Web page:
They roamed the Earth more recently than you may think.
What Killed the Mega Beasts? raises an important question: can we use this DVD player thingy for more than babes and explosions? Instead of the usual two hour mental pacifier, can DVD serve higher purposes such as education, thought, and examination of the human condition?
I'm being factitious, of course. Many films and DVD presentations serve those higher purposes, educating as they entertain. But how many of us seek out educational experiences as we sit in our darkened home theaters? How many people log on to Amazon and forego Spider-Man for documentaries on Pleistocene era marsupials? I bet not too many, and that is a cryin' shame.
The real question asked by What Killed the Mega Beasts?, of course, is "What killed the Mega Beasts?" Mega beasts, or megafauna, are just like regular beasts only really, really big. Big like the Twinkie in Ghostbusters. We're talking six ton ground sloths, nine foot tall ostriches, and beavers larger than your Volkswagen. Within a relatively short period of time (from 20,000 to 700 years ago), these magnificent creatures were erased from existence…
This Discovery Channel documentary explores three different theories for the mass extinction, hokily dubbed chill, kill, and ill. (At least two of those became rap slang as well.) These theories are detailed through interviews with scientists, field visits, fossil digs, and other paleontological standbys. But the real draw here is the detailed animated renderings of the beasts confronting their nemesis, Man. I found the animations involving and often touching in their depiction of long dead megafauna (see, I picked up the lingo after just an hour!). Some of the animations were not completely convincing. If you are expecting Jurassic Park, you better chill. But some of them were very convincing and all of them had ill detail. The underwater shot of the beaver is really breathtaking.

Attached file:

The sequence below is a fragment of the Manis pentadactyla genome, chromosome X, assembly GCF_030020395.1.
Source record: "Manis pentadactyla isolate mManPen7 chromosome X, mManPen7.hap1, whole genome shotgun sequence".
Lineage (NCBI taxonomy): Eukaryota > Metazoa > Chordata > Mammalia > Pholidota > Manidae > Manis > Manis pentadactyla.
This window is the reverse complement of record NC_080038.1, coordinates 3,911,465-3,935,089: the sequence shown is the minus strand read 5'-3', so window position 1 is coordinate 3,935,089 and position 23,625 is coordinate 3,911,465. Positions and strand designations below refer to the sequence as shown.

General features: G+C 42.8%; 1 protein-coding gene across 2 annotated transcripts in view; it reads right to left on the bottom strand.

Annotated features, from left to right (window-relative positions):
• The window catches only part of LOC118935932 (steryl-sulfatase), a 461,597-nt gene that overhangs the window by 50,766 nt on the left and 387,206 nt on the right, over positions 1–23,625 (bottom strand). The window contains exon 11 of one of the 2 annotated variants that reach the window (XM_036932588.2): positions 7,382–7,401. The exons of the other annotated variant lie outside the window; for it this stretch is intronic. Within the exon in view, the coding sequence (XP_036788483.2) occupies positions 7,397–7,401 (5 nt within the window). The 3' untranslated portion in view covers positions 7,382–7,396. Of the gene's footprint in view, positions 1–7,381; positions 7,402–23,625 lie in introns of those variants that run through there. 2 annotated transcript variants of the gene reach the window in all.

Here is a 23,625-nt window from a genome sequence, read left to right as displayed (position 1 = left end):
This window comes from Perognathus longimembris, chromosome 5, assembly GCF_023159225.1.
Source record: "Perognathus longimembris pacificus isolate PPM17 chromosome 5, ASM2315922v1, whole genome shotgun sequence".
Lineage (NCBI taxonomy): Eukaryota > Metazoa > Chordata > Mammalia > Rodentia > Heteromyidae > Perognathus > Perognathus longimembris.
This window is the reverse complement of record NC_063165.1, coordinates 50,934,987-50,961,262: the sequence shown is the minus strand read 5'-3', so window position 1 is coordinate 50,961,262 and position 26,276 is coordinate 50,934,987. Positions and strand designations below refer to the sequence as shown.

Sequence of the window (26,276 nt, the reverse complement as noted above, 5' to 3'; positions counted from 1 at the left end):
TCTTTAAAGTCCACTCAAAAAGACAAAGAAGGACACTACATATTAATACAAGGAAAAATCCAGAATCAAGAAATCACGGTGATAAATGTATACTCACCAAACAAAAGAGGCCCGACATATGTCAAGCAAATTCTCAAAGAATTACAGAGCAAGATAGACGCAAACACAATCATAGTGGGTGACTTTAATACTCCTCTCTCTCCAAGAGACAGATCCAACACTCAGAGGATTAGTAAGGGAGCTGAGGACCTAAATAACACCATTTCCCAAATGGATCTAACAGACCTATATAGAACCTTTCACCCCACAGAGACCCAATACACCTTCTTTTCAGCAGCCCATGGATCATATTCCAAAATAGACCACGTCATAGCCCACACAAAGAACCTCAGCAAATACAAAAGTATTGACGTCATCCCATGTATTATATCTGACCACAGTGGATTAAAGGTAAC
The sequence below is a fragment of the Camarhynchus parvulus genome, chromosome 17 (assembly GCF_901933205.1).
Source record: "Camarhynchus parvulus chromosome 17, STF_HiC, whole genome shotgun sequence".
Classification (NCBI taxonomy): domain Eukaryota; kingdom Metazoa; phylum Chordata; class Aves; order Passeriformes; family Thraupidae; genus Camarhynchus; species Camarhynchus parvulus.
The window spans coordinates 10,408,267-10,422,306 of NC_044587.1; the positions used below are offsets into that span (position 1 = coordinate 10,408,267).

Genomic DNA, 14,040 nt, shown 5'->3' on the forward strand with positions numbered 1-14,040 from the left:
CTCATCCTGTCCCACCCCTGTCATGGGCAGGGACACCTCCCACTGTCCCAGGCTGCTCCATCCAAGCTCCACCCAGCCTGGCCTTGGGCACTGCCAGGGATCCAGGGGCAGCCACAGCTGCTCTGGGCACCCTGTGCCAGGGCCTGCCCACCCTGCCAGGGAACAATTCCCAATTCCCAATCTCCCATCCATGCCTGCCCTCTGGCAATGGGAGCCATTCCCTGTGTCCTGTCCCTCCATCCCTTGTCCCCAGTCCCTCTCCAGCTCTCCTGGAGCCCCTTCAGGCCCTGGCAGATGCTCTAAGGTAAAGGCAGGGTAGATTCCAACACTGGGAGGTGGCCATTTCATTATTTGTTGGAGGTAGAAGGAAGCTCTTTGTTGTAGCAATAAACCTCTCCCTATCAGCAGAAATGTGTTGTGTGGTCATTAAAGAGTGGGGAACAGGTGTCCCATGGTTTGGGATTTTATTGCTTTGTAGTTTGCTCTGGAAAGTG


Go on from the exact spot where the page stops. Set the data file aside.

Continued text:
The audio is straight television stereo, serviceable and nothing more. The video is 16:9 but doesn't seem to be anamorphically enhanced. The transfer is clean, but plagued by jaggies and horizontal banding. The DVD just didn't look good on an LCD projector, and some of the animation suffered as a result. This was originally produced for the Discovery Channel, so that may account for some of the video issues. When played on a 25" TV, the jaggies went away and the picture snapped to attention.
The documentary is staid. This does not mean uninteresting; it is plenty interesting. The scientists are really enthusiastic about their theories, the animals are awesome. The main problem is that too little material is stretched out over too long a time frame. This would have been a truly great 60 minute documentary. As it stands, What Killed the Mega Beasts? is a worthwhile hour and a half that should lead you to question humankind's role in the world and what impact progress has had on our planet. The neatest thing about the documentary is that these are not really prehistoric beasts: 700 years ago is well within the annals of history and man's cognizance of his world. Will the mega beasts of our own era fare better?
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